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Does Stepper driver IC have clamp diodes?

Discussion in 'Sensors and Actuators' started by eem2am, Feb 1, 2011.

  1. eem2am

    eem2am

    414
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    Aug 3, 2009
    Hello

    Do you think that the NJM2673 bipolar, switch-mode stepper driver IC has clamp diodes on its signal input pins?
    (pins: I01, I11, I02, I12, PHASE1, PHASE2)





    NJM2673 DATASHEET (njr.com):-
    http://www.2shared.com/document/JtaCgPvr/NJM2673.html

    Or find datasheet here:
    http://semicon.njr.co.jp/njr/hp/pro...ductId=1690&_moveKbn=PRODUCT_DETAIL_MOVE_SPEC






    (i.e. protection diodes with anode to pin, and cathode to VCC?)

    ..by signal pins, I mean that the current magnitude and direction inputs (I01, I11, I02, I12, PHASE1, PHASE2)



    Its just that we I have connected the microcontroller outputs directly to the signal pins of NJM2673 with no series resistors.

    -Also, there is a switch so that we can switch off the VCC supply to NJM2673 when we are not driving the stepper motors (this saves some power)

    -in this state, VCC = 0V, and for a short time, the microcontroller will be putting logic highs into the current magnitude pins (I01, I11, I02, I12)………

    ……..if such clamp diodes exist, then the microcontroller pins will end up basically driving into short circuits.
     
  2. (*steve*)

    (*steve*) ¡sǝpodᴉʇuɐ ǝɥʇ ɹɐǝɥd Moderator

    25,174
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    Jan 21, 2010
    Look at the absolute maximum ratings and you'll see that the inputs are limited to -0.3V to Vcc.

    If you turn off the power and Vcc falls to zero, you will probably sink current into the Vcc via the inputs. This may power the device, or it may cause it to latch up. Either way, not what you have in mind.

    It probably won't look like a short to earth unless you connect Vcc to ground as part of your power off sequence (a fairly unusual thing to do)
     
  3. eem2am

    eem2am

    414
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    Aug 3, 2009
    Hi , thanks,

    the thing is, in order to save some power, we actually switch off the VCC supply to this chip ...when we are not driving the steppers........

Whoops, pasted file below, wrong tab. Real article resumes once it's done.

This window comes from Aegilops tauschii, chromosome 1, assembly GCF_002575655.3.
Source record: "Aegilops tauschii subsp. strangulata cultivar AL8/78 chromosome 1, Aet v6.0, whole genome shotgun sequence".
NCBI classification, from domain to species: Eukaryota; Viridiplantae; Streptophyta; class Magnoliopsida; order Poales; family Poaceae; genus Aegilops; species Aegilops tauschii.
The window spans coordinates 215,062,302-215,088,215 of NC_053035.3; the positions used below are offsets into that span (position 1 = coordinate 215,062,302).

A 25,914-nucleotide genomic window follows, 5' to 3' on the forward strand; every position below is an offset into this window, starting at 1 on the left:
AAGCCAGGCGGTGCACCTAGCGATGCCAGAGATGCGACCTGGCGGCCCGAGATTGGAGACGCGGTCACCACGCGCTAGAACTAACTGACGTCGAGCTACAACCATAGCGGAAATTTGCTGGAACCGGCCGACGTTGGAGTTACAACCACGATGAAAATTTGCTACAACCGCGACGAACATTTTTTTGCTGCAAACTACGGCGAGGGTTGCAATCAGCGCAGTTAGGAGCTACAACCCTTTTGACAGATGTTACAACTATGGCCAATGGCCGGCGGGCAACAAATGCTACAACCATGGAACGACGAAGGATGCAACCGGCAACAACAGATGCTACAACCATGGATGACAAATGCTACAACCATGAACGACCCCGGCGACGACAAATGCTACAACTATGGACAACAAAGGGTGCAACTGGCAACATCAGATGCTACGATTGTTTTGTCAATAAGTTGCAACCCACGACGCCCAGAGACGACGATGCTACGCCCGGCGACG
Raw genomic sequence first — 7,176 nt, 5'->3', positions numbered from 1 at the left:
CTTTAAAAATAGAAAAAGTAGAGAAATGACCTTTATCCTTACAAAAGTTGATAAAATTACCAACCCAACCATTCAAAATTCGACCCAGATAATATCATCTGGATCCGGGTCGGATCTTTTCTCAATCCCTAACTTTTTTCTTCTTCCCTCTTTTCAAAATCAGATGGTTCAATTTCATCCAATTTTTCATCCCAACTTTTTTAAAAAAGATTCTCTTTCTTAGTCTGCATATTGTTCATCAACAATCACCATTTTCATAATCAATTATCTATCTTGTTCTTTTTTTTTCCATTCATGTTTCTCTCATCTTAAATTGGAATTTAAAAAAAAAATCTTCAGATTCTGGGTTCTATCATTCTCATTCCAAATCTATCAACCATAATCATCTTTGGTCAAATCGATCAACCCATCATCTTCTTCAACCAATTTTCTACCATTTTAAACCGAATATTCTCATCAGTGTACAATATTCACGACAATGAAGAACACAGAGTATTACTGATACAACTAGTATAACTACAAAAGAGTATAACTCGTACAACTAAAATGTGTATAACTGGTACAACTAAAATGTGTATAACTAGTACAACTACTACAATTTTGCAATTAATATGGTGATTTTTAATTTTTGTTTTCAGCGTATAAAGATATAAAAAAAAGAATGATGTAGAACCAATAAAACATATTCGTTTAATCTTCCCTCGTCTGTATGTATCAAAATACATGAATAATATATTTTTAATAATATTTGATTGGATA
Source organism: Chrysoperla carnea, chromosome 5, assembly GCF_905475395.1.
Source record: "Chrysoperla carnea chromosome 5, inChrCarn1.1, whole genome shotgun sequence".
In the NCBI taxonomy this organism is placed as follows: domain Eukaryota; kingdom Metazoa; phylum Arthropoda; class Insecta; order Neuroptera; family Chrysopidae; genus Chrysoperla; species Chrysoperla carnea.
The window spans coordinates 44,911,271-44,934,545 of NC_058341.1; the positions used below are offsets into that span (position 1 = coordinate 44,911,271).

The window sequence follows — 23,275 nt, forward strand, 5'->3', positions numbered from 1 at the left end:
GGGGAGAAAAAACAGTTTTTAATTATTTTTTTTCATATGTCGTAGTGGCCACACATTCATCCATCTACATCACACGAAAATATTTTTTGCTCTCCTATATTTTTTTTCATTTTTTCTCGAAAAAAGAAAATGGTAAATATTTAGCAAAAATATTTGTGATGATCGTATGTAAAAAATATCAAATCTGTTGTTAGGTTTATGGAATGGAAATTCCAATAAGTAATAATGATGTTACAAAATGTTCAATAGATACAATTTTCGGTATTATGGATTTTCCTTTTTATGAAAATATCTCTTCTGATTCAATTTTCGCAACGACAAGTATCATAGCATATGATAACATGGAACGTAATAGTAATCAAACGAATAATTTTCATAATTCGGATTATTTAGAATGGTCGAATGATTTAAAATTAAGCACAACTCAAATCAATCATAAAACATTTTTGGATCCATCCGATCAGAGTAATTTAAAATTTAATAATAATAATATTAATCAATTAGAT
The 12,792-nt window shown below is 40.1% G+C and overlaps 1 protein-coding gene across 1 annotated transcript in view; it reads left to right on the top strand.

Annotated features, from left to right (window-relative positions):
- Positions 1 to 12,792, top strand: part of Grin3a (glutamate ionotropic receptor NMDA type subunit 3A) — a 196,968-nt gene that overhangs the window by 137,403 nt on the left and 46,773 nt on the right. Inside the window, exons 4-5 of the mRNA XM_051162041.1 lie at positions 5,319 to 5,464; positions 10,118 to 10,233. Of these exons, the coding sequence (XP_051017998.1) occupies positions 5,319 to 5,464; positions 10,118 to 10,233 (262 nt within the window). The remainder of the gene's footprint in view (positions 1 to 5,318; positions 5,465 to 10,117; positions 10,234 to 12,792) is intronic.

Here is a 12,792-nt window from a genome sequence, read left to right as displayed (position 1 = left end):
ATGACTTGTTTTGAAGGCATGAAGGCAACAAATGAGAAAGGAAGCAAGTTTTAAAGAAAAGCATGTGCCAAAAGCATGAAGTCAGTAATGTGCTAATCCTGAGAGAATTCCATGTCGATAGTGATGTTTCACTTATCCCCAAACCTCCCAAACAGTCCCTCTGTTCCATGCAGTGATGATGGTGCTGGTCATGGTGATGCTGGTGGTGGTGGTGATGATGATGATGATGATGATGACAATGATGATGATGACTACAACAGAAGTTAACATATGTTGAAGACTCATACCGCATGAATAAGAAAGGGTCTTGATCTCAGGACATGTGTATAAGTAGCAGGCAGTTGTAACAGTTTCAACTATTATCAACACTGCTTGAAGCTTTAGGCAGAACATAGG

at these times, the microcontroller outputs on I01, I02 etc are high, and VCC= 0
     
    Last edited: Feb 1, 2011
  4. (*steve*)

    (*steve*) ¡sǝpodᴉʇuɐ ǝɥʇ ɹɐǝɥd Moderator

    25,174
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    Jan 21, 2010
    Can you not change the program so that the outputs are low at this time?
     
  5. eem2am

    eem2am

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    Aug 3, 2009
    ...unfortunately the high level input signal (I01 = 5V & I11 = 5V) turns off the current....so this would be the state just before switching off the 5V.....also, the software guy may make a mistake while practising and take the pin high anyway, so i want to protect against this.
     
  6. (*steve*)

    (*steve*) ¡sǝpodᴉʇuɐ ǝɥʇ ɹɐǝɥd Moderator

    25,174
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    Jan 21, 2010
    The best solution may be to put 2 resistors in the lead between the output of the uC and the input to the stepper driver. Between these 2 resistors, connect a schottky diode's anode, with the cathode connected to Vcc.

    Select resistors low enough in value that when Vcc is +ve, enough current gets to the driver input, but high enough that when Vcc is 0 only a small current flows (neither enough to damage the uC OR to power the chip itself.

    Another solution is to use a device such as a 4066 with one of these devices (4 in a package) between the uC and the driver. Power this chip from the uC power, but use Vcc as the control voltage. Thus will effectively disconnect the 2 devices when the power is removed from the driver chip. The current consumption is VERY low.

    The last (and simplest) option is to place a single large value resistor between the uC and the driver. Pretty much the same caveats as for idea #1, with the side effect that it may make the device more prone to latch-up (if it is indeed prone to this)

    OK, one more option. See here for a method of translating between 2 voltage levels. Actually, that shows a mosfet. This discusses what I had in mind, and there is a link to the application note in there as well.

    I can't tell you which design is best for you. If you are redesigning the board you might go for the 4066. If you're forced to cut tracks and add components, a simple resistor may be your best option.
     
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